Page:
This system is somewhat brain intensive for organizing and getting used to, and I tend to be the one that does it most often in our house. The real energy saver comes when it’s time to cook and all ingredients are in one bin, ready to go. We have also had far fewer nights where recipes are missing ingredients since we started using this system, meaning we eat home cooked meals more often now than before. This system solves a lot of the problems we were having with meal planning and cooking at home. 

*Right now we are trying to add in a step where I add post it notes to each bin with what needs to be pulled out of the freezer for the next day’s dinner. It works well when I make time to do it.

 

 

Lists we love

Throughout Jason’s recovery we have tried tons of different lists. The list saga has definitely proven to me that what I think is a good system, is not always the case. In the beginning my lists had colours and sublists and were scattered throughout the house like it was a scavenger hunt. Just in case anyone is wondering, that was not useful for managing Jason’s energy levels.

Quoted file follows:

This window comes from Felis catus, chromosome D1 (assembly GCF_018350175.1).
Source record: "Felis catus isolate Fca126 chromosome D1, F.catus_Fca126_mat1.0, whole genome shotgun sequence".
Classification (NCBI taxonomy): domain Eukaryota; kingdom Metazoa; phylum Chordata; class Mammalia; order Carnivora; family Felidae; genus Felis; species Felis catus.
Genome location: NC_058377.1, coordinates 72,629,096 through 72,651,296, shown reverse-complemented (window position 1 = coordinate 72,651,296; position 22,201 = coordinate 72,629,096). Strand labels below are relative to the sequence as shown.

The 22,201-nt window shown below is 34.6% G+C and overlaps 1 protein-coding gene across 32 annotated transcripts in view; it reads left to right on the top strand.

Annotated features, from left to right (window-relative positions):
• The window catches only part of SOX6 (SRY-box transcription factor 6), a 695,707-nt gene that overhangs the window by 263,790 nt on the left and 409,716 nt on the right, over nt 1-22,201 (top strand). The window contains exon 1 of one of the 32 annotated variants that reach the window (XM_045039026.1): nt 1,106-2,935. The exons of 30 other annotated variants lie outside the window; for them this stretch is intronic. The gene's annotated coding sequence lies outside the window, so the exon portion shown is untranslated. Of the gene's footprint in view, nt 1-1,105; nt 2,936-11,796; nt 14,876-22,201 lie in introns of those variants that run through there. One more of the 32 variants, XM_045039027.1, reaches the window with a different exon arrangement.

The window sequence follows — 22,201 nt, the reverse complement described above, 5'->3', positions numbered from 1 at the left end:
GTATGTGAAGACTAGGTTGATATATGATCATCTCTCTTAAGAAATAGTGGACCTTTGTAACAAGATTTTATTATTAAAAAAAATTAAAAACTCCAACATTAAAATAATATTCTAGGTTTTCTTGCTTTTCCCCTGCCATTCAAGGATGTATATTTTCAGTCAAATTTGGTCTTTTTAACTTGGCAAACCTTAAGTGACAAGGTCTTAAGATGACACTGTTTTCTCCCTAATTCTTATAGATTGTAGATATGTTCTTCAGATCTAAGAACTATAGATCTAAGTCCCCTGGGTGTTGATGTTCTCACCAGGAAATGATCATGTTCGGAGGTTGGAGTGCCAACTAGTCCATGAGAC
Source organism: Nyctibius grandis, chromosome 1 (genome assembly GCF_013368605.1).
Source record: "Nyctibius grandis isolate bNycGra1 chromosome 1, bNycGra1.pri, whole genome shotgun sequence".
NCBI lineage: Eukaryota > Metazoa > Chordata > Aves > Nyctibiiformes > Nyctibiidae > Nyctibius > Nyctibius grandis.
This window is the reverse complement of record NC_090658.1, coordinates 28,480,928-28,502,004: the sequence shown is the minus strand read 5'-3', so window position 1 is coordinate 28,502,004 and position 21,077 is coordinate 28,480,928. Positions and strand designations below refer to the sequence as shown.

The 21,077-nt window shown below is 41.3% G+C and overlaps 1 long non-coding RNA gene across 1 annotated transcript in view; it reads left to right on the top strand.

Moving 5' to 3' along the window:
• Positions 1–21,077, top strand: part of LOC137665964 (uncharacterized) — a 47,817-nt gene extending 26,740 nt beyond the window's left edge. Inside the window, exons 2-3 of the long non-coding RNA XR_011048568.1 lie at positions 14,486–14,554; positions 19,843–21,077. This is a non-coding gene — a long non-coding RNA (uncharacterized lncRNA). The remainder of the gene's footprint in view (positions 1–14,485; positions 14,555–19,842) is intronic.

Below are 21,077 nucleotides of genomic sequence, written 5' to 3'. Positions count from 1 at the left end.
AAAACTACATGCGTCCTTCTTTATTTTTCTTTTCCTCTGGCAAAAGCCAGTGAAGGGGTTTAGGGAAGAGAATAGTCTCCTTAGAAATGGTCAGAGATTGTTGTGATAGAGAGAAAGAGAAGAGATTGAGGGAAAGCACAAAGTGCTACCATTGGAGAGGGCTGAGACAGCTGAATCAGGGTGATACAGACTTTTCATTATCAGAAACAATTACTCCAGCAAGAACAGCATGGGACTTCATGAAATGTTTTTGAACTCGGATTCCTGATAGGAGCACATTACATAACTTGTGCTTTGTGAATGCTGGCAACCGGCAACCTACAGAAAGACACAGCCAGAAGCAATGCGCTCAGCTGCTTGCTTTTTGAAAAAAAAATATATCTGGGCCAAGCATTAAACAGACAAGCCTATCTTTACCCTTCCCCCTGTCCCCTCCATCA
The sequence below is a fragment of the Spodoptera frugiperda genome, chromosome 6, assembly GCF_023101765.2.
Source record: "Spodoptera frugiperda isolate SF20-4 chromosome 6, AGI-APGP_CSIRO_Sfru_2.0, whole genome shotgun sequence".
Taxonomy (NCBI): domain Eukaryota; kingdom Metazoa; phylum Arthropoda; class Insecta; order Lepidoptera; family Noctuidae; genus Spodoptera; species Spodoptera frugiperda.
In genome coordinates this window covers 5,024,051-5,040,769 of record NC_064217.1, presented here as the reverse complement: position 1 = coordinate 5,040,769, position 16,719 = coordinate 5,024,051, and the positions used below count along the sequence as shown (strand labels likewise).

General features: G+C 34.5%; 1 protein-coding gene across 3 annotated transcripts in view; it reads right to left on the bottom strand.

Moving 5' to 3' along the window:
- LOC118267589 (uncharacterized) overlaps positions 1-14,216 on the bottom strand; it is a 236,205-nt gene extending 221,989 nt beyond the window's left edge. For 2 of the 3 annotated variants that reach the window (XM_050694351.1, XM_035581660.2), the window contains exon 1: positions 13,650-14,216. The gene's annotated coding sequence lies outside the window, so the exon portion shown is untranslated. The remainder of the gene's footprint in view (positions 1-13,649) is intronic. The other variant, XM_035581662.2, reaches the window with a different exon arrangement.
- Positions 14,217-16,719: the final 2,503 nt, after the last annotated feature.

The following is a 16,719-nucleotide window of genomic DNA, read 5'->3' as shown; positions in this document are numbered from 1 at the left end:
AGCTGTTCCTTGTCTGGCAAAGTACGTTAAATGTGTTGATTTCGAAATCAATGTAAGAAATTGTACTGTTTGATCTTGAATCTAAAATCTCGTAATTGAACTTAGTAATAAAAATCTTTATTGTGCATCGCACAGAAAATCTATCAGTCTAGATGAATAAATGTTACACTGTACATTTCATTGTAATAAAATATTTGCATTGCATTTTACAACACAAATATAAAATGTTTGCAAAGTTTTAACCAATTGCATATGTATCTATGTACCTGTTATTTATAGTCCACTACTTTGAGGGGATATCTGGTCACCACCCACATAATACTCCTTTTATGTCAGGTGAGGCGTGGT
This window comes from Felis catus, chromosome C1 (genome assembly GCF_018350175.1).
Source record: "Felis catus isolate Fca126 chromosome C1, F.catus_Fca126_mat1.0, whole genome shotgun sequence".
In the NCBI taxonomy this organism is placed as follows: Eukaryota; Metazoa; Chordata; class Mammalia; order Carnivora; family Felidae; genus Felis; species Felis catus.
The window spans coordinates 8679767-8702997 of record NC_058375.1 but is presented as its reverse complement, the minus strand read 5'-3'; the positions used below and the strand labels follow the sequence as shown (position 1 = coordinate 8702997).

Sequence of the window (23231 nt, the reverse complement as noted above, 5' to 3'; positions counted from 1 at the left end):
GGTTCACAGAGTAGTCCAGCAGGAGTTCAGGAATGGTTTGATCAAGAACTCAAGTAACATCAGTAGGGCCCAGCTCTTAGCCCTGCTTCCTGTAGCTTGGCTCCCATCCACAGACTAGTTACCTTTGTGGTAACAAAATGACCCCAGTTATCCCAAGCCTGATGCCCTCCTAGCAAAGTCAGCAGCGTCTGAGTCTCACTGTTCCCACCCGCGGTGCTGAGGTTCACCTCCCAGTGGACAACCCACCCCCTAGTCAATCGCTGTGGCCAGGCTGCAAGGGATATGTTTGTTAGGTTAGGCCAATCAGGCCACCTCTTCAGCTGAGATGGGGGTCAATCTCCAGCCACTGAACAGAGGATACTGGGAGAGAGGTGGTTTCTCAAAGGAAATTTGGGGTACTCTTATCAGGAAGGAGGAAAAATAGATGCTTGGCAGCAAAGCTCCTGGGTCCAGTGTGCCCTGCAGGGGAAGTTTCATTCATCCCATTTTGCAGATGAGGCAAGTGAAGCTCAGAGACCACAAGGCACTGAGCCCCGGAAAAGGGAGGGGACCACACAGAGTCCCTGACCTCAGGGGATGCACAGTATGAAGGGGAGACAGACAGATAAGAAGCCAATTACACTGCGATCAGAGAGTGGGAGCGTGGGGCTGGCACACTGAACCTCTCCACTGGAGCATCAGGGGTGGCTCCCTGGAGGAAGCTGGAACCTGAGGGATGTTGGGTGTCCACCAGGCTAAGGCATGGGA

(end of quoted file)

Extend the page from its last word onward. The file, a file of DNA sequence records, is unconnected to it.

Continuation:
I think an important thing to clarify for anyone dealing with a brain injury is what medium works best for them. I’m a paper and pen girl. I LOVE scrawling lists on post it notes, crossing everything off and the joy of throwing the list in the fire when it’s complete. However, written notes mean Jason either needs to remember to bring them with him or needs to go back to the fridge every task to see what is next. We found quite a few good templates on etsy and pinterest that might work for different families. One we used for quite a while was this one from etsy:  https://www.etsy.com/listing/174372800/daily-page-notepad-6-pack?ref=shop_home_feat_4 (there are also digital download versions available that you can fill in and print off easily)

When we used this list we had Jason’s daily routine detailed in the green To Do’s section and then filled in the rest of the page as needed so that while I was with clients he could navigate his day easily. We made the change away from this list when initiation and time management were becoming more problematic.